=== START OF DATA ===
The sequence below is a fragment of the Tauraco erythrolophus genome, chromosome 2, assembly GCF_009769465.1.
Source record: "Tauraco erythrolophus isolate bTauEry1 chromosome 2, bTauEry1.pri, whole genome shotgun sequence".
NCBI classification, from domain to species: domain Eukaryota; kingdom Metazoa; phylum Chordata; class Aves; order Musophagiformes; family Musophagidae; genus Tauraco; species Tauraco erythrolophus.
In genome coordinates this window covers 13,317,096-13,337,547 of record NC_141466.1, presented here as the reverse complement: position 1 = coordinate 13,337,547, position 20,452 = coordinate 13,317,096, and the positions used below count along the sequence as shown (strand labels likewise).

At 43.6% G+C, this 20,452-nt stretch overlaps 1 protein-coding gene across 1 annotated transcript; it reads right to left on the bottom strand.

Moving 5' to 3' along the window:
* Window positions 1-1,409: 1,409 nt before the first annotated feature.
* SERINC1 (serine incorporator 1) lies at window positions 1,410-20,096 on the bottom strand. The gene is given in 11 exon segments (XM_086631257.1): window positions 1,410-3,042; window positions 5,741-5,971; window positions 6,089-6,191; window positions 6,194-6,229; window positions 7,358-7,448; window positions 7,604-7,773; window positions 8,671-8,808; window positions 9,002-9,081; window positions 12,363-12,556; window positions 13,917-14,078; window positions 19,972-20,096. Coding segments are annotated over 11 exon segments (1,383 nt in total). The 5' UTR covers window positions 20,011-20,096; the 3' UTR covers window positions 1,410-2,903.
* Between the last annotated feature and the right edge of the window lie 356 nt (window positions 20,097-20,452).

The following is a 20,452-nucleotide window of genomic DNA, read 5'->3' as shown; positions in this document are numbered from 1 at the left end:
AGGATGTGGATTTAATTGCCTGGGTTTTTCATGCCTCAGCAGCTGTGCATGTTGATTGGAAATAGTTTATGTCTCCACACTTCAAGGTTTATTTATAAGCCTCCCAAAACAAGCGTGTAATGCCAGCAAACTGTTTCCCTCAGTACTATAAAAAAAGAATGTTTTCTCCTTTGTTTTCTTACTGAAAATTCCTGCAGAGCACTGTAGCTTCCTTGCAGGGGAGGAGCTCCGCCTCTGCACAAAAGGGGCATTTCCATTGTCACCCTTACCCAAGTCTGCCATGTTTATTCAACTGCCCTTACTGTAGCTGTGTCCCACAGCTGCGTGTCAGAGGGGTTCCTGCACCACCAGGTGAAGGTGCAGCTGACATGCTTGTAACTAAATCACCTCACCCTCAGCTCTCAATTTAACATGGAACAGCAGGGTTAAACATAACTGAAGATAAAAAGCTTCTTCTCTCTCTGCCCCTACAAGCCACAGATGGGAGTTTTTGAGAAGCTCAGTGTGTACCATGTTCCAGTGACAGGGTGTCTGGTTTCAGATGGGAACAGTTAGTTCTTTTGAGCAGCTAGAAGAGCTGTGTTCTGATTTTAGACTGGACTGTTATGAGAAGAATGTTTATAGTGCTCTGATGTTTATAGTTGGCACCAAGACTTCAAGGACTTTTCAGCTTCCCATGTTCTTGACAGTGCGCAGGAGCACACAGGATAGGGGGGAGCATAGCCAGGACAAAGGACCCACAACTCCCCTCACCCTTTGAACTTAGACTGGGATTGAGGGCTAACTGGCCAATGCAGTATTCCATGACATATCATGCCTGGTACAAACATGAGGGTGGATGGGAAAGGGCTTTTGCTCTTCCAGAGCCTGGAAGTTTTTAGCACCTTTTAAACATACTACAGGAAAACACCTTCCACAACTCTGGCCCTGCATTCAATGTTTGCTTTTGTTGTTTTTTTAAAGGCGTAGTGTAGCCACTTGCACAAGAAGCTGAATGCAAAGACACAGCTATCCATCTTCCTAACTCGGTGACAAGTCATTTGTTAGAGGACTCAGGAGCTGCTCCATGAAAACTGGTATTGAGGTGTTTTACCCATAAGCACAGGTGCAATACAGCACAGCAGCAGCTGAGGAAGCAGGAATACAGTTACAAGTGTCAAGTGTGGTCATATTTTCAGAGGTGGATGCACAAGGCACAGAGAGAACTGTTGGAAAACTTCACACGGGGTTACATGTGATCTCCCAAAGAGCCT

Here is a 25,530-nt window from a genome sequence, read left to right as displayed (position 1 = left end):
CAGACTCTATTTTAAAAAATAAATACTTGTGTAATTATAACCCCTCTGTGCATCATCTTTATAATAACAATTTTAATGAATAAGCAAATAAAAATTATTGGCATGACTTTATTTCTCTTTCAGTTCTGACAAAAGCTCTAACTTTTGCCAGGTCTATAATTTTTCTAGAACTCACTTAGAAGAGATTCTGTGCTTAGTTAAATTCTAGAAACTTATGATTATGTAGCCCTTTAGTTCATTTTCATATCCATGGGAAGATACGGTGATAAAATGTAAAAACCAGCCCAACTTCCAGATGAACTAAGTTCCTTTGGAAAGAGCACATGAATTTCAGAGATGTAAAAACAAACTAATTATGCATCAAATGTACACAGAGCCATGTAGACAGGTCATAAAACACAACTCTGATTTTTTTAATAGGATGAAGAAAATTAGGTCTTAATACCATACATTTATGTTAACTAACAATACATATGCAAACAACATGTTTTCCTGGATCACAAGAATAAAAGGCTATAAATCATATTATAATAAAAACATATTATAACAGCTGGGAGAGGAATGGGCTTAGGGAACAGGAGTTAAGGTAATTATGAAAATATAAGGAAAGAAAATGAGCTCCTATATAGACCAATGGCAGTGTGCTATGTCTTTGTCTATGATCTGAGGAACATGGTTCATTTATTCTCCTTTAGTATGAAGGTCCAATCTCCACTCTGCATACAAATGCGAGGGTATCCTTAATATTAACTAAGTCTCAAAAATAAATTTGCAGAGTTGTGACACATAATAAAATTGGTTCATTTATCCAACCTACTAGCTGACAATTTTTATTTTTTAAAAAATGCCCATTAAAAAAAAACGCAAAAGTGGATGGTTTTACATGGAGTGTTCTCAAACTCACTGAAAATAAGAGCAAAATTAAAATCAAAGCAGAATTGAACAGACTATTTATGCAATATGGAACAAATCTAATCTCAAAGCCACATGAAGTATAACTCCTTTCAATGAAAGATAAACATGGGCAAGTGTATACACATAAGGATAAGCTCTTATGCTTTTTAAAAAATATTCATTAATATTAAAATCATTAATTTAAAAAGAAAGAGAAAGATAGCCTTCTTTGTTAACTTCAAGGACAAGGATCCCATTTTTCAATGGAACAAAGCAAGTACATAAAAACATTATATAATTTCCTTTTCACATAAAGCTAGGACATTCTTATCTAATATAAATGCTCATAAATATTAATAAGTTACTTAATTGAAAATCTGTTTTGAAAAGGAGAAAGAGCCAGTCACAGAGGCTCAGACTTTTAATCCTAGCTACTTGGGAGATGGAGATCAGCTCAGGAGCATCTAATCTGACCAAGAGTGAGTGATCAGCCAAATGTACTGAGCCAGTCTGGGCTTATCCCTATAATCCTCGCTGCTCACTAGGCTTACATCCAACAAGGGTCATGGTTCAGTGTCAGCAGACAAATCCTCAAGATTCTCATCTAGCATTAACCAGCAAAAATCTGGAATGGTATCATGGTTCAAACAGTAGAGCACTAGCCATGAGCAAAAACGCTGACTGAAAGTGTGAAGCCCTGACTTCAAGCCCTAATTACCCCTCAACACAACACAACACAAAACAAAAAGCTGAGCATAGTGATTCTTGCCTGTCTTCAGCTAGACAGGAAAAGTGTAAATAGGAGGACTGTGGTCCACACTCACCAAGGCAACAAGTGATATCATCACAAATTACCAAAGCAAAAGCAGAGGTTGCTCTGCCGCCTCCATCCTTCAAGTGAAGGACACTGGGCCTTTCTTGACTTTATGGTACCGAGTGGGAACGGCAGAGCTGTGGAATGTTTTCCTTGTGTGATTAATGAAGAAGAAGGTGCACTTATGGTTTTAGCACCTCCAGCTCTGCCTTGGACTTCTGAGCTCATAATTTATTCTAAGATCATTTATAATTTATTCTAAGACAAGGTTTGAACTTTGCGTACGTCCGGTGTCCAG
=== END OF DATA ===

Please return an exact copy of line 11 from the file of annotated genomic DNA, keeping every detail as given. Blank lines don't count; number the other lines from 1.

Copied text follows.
AGGATGTGGATTTAATTGCCTGGGTTTTTCATGCCTCAGCAGCTGTGCATGTTGATTGGAAATAGTTTATGTCTCCACACTTCAAGGTTTATTTATAAGCCTCCCAAAACAAGCGTGTAATGCCAGCAAACTGTTTCCCTCAGTACTATAAAAAAAGAATGTTTTCTCCTTTGTTTTCTTACTGAAAATTCCTGCAGAGCACTGTAGCTTCCTTGCAGGGGAGGAGCTCCGCCTCTGCACAAAAGGGGCATTTCCATTGTCACCCTTACCCAAGTCTGCCATGTTTATTCAACTGCCCTTACTGTAGCTGTGTCCCACAGCTGCGTGTCAGAGGGGTTCCTGCACCACCAGGTGAAGGTGCAGCTGACATGCTTGTAACTAAATCACCTCACCCTCAGCTCTCAATTTAACATGGAACAGCAGGGTTAAACATAACTGAAGATAAAAAGCTTCTTCTCTCTCTGCCCCTACAAGCCACAGATGGGAGTTTTTGAGAAGCTCAGTGTGTACCATGTTCCAGTGACAGGGTGTCTGGTTTCAGATGGGAACAGTTAGTTCTTTTGAGCAGCTAGAAGAGCTGTGTTCTGATTTTAGACTGGACTGTTATGAGAAGAATGTTTATAGTGCTCTGATGTTTATAGTTGGCACCAAGACTTCAAGGACTTTTCAGCTTCCCATGTTCTTGACAGTGCGCAGGAGCACACAGGATAGGGGGGAGCATAGCCAGGACAAAGGACCCACAACTCCCCTCACCCTTTGAACTTAGACTGGGATTGAGGGCTAACTGGCCAATGCAGTATTCCATGACATATCATGCCTGGTACAAACATGAGGGTGGATGGGAAAGGGCTTTTGCTCTTCCAGAGCCTGGAAGTTTTTAGCACCTTTTAAACATACTACAGGAAAACACCTTCCACAACTCTGGCCCTGCATTCAATGTTTGCTTTTGTTGTTTTTTTAAAGGCGTAGTGTAGCCACTTGCACAAGAAGCTGAATGCAAAGACACAGCTATCCATCTTCCTAACTCGGTGACAAGTCATTTGTTAGAGGACTCAGGAGCTGCTCCATGAAAACTGGTATTGAGGTGTTTTACCCATAAGCACAGGTGCAATACAGCACAGCAGCAGCTGAGGAAGCAGGAATACAGTTACAAGTGTCAAGTGTGGTCATATTTTCAGAGGTGGATGCACAAGGCACAGAGAGAACTGTTGGAAAACTTCACACGGGGTTACATGTGATCTCCCAAAGAGCCT